18. Mr. Dewan then urged that mere oral communication of an order cannot be treated as a legal communication in the eye of law. In support of his submission he referred to Bachhittar Singh v. State of Punjab, AIR 1963 SC 395, State of Punjab v. Khemi Ram, AIR 1970 SC 214, B.K. Talwar v. State of Haryana, 1971 Lab IC 201 = (AIR 1971 Punj 38), Shanti Pershad v. Competent Authority, AIR 1965 Punj 315, and State of Haryana v. Dev Datt Gupta, 1970 Serv LR 776(Punj). The question whether oral communication of an order could be treated as a valid communication did not come up for consideration in any of the above said cases and hence ratio thereof is not at all relevant to the point at issue in the present case. As to what shape the communication of an order must take, in my opinion, would depend on the nature of the order itself. Annexure 'E' was an order which was general in nature affecting hundreds of political suffers holding lands on lease who had formed a union which through its representatives had been admittedly pursuing their demands for the grant of the proprietary rights. In a case, like this, even an oral communication to such representatives of the political sufferers or through a press conference would be a sufficient communication.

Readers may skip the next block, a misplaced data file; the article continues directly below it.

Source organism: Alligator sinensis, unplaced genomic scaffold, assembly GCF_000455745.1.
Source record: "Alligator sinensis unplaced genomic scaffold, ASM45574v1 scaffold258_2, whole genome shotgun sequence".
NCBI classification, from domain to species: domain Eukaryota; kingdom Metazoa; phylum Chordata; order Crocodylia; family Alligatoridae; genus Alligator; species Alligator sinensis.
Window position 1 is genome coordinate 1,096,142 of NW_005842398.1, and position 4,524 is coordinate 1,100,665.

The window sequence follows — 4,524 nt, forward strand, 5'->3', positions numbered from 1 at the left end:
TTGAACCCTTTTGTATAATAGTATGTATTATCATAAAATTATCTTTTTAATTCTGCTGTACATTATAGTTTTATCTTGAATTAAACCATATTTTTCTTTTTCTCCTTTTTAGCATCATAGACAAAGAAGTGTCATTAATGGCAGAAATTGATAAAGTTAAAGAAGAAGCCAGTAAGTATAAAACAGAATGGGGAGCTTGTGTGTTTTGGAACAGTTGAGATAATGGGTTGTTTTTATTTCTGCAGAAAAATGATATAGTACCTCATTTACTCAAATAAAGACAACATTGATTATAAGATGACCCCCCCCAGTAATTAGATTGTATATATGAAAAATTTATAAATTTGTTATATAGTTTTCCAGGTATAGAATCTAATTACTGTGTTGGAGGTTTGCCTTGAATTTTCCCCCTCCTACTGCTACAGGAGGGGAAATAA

19. Now coming to the second question as to whether the order Annexure 'E' conferred proprietary rights on the political sufferers in the land, it is significant to note in this respect that the land under their tenancy measured 12 1/2 acres and was located in Bir Hissar and so was the land regarding which the order Annexure 'E' had conferred proprietary rights on them. The persons on whom the order was Annexure 'E' conferred proprietary rights, were also identified as the political sufferers holding land on lease in Bir Hissar. The tenor of the order Annexure 'E' leaves no scope for any doubt that the President by order dated October 27, 1966(Annexure 'E') converted the petitioners' and the other political sufferers' lease-hold rights into proprietary rights. Whatever doubt one might have entertained in this regard must be set at rest, in my opinion, by the heading of the order Annexure 'E' which is to the following effect: